NASA’s next venture into deep-space capsule will feature additive manufacturing in a big way. The agency’s new Orion capsule will incorporate more than 100 3D printed parts, which will be produced by Stratasys in collaboration with Lockheed Martin and PADT.
Exploration Mission-1 (EM-1) is Orion’s — NASA’s new deep-space capsule — next test flight, launching in 2019. The spacecraft will fly to the Moon (not quite infinity) and beyond. EM-1 will be the capsule’s first text launching atop the Space Launch System — thought to be the world’s most powerful rocket. This flight will be un-crewed.
If this flight goes to plan, then EM-2 will follow, this time with astronauts on board. It will be the first manned flight near the Moon since 1972, and serves as a preparation for more complex missions in deep space.
A key component in the construction of Orion is more than 100 3D printed parts, including critical components that sit outside the capsule’s docking hatch. These elements, referred to as “next-generation 3D printed parts” in a release, could mark a step change in additive manufacturing for aerospace.
The joint effort by 3D printing specialist Stratasys, defense contractor Lockheed Martin and engineering firm PADT demonstrates a crucial factor in spaceflight engineering — repeatability. This is achieved for the Orion capsule with Stratasys’ Antero and ULTEM 9085™ materials.
“Working with PADT, Stratasys, and NASA has enabled us to achieve highly consistent builds that move beyond the realm of prototyping and into production… We’re not just creating parts, we’re reshaping our production strategy to make spacecraft more affordable and faster to produce,” said Brian Kaplun, Manager of Additive Manufacturing at Lockheed Martin Space.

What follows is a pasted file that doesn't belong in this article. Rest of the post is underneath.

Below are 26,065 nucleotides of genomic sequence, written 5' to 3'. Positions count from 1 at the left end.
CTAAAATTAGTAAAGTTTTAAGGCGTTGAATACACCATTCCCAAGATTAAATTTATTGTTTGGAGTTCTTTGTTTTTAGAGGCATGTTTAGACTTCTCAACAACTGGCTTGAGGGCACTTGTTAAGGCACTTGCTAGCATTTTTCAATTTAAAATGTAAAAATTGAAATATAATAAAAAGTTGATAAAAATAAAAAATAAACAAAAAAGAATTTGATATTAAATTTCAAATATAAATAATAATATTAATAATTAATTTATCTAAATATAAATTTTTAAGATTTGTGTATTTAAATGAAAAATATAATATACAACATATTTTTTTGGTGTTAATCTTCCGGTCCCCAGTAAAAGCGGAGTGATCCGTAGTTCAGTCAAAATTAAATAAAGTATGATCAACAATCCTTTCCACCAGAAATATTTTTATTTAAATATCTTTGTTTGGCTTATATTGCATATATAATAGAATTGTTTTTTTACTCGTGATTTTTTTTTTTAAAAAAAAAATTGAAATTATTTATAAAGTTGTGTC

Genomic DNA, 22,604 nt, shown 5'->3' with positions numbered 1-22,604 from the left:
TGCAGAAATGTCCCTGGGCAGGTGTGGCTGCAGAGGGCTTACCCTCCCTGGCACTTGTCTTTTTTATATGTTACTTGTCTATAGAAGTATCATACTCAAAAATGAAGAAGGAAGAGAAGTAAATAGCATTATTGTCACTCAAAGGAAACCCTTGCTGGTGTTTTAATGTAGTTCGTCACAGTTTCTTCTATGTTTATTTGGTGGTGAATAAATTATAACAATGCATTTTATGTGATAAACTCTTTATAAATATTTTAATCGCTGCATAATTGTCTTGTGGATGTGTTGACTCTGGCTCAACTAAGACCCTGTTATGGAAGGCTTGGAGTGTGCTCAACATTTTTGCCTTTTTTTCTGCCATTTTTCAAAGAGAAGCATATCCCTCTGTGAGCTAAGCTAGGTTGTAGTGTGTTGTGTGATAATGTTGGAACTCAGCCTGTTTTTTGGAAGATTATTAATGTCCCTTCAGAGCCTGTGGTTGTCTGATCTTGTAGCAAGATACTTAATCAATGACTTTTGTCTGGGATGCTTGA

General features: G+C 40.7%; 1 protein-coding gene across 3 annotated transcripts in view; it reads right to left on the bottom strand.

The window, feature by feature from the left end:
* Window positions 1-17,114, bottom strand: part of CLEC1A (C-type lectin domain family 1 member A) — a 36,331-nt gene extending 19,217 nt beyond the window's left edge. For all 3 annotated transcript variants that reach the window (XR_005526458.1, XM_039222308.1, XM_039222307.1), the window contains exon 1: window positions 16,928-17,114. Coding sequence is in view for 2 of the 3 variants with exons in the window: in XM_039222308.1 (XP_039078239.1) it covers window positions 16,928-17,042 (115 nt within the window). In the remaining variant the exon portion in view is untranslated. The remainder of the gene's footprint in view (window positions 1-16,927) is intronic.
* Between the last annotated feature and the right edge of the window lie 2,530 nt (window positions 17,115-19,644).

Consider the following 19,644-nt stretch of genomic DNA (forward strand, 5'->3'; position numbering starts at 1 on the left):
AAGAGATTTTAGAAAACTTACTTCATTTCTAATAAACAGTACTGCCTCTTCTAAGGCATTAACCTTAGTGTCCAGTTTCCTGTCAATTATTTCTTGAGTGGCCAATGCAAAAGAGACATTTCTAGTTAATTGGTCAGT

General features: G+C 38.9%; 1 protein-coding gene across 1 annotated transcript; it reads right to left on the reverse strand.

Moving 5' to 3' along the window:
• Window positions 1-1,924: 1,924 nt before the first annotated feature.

Not Just a Prototype
Instead of simply using the technology for prototyping, the three companies are using the machines to create scale production parts. The technology’s benefits are that it can produce high-performance lightweight prints both quickly and cheaply.
With Stratasys 3D printers and materials producing the parts at Lockheed Martin’s Additive Manufacturing Lab, the result is precision parts with high performance mechanical, chemical, and thermal properties.
“The demands of space travel require extremely high performance materials and the most rigorous manufacturing processes in the industry. Part integrity and repeatability are essential and must pass NASA’s demanding testing and validation process. Based on decades of experience delivering strong and lightweight additive manufacturing solutions for leaders across the aerospace industry, Stratasys technology is ideally suited to match the high-reliability manufacturing processes required for production parts in space exploration,” said Scott Sevcik, Vice President of Manufacturing at Stratasys.
Find about more about the NASA’s deep space exploration systems on its website.
(Top image: Business Wire)